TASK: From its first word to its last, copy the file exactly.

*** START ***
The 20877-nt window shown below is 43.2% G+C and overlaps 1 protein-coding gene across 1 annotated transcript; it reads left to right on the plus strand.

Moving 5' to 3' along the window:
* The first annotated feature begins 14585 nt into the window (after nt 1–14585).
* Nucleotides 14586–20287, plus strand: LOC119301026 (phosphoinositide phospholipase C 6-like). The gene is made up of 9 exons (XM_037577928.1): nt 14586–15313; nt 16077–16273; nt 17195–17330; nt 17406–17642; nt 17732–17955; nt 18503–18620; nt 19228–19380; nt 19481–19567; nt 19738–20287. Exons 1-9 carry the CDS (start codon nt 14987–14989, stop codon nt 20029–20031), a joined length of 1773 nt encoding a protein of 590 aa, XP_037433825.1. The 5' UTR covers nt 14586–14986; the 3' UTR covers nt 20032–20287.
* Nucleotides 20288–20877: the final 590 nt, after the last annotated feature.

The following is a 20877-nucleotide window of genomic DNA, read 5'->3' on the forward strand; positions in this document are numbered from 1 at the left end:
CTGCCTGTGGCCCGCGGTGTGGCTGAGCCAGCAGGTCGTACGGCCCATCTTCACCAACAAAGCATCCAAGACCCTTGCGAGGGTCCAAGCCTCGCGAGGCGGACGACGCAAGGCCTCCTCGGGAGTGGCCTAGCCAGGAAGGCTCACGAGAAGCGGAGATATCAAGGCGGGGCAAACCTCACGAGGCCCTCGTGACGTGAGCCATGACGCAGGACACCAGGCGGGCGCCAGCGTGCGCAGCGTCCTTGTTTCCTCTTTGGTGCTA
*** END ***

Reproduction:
The 20877-nt window shown below is 43.2% G+C and overlaps 1 protein-coding gene across 1 annotated transcript; it reads left to right on the plus strand.

Moving 5' to 3' along the window:
* The first annotated feature begins 14585 nt into the window (after nt 1–14585).
* Nucleotides 14586–20287, plus strand: LOC119301026 (phosphoinositide phospholipase C 6-like). The gene is made up of 9 exons (XM_037577928.1): nt 14586–15313; nt 16077–16273; nt 17195–17330; nt 17406–17642; nt 17732–17955; nt 18503–18620; nt 19228–19380; nt 19481–19567; nt 19738–20287. Exons 1-9 carry the CDS (start codon nt 14987–14989, stop codon nt 20029–20031), a joined length of 1773 nt encoding a protein of 590 aa, XP_037433825.1. The 5' UTR covers nt 14586–14986; the 3' UTR covers nt 20032–20287.
* Nucleotides 20288–20877: the final 590 nt, after the last annotated feature.

The following is a 20877-nucleotide window of genomic DNA, read 5'->3' on the forward strand; positions in this document are numbered from 1 at the left end:
CTGCCTGTGGCCCGCGGTGTGGCTGAGCCAGCAGGTCGTACGGCCCATCTTCACCAACAAAGCATCCAAGACCCTTGCGAGGGTCCAAGCCTCGCGAGGCGGACGACGCAAGGCCTCCTCGGGAGTGGCCTAGCCAGGAAGGCTCACGAGAAGCGGAGATATCAAGGCGGGGCAAACCTCACGAGGCCCTCGTGACGTGAGCCATGACGCAGGACACCAGGCGGGCGCCAGCGTGCGCAGCGTCCTTGTTTCCTCTTTGGTGCTA